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1. According to the National Education Association, the average classroom teacher in the US earned $43,837 in annual salary for the 1999-2000 school year.
a. If the teachers receive an average salary increase of $1096, write out the first 6 terms of the sequence formed by the average salaries starting with the 1999-2000 school year. Explain how you got your answer. (1 point)
b. Write the general form for the sequence. (1 point)
c. Write the recursive formula for an. (1 point)
2. In 1965, Gordon Moore, the cofounder of Intel, predicted that the number of transistors that could be designed into an integrated circuit would double every two years. This result is known as Moore’s Law.
a. Complete the following table, showing the number of transisters per circuit for the indicated years.
(1 point)
b. Express this sequence using a recursive formula in which we can express any term an in terms of the term an-2 (the term 2 years prior). [Hint: Remember that n represents the number of years since 1970, since n = 2 represents the year 1972. ] (1 point)
c. According to Intel, the Pentium 4 processor circuit, released in the year 2000, is designed using 42,000,000 transistors. According to your calculations, is this circuit consistent with Moore’s Law? Explain your answer. (1 point)
3. Expand the following summation, then evaluate. In your explanation, describe the steps involved in arriving at your answer. (5 points)
4. The sequence formed by the Lucas numbers is as follows: . Using proper terminology as you learned in this unit, compare and contrast the Lucas sequence with the famous Fibonacci sequence by naming at least one similar property and one contrasting property. (4 points)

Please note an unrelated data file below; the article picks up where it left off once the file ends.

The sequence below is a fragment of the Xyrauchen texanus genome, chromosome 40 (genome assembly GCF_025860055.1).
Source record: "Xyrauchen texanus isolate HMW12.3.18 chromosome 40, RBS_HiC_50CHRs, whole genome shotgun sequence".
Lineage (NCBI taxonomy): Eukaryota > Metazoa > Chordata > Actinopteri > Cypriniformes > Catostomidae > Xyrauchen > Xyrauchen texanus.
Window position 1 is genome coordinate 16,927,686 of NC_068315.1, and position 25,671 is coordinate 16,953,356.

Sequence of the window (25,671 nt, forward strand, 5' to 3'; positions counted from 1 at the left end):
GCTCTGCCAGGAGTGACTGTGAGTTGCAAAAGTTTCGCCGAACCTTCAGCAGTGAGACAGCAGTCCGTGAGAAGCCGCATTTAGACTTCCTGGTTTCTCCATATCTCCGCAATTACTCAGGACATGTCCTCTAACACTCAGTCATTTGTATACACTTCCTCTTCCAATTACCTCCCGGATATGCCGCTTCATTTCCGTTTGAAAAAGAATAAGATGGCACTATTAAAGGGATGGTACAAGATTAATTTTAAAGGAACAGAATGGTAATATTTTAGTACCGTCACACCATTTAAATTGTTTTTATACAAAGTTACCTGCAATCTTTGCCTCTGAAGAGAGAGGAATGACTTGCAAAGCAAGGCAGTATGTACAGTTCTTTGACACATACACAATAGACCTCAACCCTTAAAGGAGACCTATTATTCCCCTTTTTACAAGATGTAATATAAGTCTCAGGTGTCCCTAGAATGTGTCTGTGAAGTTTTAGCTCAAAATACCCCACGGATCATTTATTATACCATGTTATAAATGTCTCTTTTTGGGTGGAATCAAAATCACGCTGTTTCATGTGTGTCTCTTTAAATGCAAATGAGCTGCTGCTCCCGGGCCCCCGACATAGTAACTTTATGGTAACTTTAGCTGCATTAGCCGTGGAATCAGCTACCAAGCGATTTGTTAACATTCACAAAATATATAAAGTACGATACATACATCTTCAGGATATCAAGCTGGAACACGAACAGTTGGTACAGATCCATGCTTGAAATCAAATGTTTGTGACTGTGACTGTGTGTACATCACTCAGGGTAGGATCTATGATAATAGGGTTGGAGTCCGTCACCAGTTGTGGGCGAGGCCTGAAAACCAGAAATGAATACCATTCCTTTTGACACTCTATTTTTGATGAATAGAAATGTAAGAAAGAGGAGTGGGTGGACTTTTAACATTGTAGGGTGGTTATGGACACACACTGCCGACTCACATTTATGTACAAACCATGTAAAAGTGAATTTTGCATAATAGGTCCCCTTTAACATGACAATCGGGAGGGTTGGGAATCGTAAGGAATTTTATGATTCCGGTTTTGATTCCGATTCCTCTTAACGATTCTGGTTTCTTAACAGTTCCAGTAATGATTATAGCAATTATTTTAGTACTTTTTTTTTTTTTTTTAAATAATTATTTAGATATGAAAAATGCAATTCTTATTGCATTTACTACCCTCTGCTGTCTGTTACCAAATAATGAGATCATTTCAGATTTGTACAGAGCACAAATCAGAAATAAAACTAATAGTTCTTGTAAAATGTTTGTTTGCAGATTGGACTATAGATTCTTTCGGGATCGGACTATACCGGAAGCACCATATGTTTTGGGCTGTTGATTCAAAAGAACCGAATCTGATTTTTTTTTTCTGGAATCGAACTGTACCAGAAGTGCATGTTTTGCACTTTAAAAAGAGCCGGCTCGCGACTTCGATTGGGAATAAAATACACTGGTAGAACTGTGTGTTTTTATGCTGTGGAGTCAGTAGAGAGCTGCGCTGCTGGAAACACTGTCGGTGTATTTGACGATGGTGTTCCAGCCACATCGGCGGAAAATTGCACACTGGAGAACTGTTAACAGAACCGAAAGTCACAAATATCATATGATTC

Part II. Case Study The Mystery of the Missing Coulomb
This week Patty Madeye is going to be investigating the theft of a rare Orange Tiger Coulomb (shown at the right), which is owned by Madame Levare, who lives in West Floflux.
Since the jewels are quite valuable, Madam Levare stores them in the vault at the jeweler’s store, West FloFlux GemStone in downtown West FloFlux. Only certain lockboxes in the vault were touched – it seems that the thief knew exactly what he was looking for.
Task #1 – Patty’s first task is to determine the value of the jewels. She talks to the jeweler who created them and he estimates the value of the jewels in 1985 (when they were purchased) at $65,000. The value is thought to increase (appreciate) by $1500 per year. If this is true, how much would the jewels be worth in 2010? Explain how you arrived at your answer. (4 points)
Task #2 - Patty talks to the jeweler and discovers that he remembers the 4-digit combination to the main vault in the store by writing it down in summation form. Here’s what he wrote:
The combination is written in summation form, but some of the notation is cut off from where the paper is ripped. You’ll need to figure out the full equation so that Patty can get into the vault to investigate. (4 points)
Task #3 - Patty notices a pattern in the numbers of the lockboxes that were touched during the robbery and says that she thinks that it’s a mathematical sequence. The sequence is { 8, 15, 22, 29, …}. Determine whether this is a sequence (as far as you can tell) and what type (arithmetic or geometric) it is. Justify your answer by stating the general term for the sequence. Assuming Patty is correct, can you identify two other lockboxes that might have been emptied using this sequence? (4 points)
Task #4 (8 points) – Patty asks you to find out more information about the Fibonacci sequence as background for this week’s episode. Do some research on the Fibonacci numbers by consulting the Kaplan Library or the internet. Find two facts or interesting properties about this fascinating topic and write a 1 page essay describing what you have found. Possible approaches include:
- The origin of the Fibonacci sequence?
- What is the connection between the Fibonacci sequence and the golden ratio?
- Does the “golden string” ever repeat?
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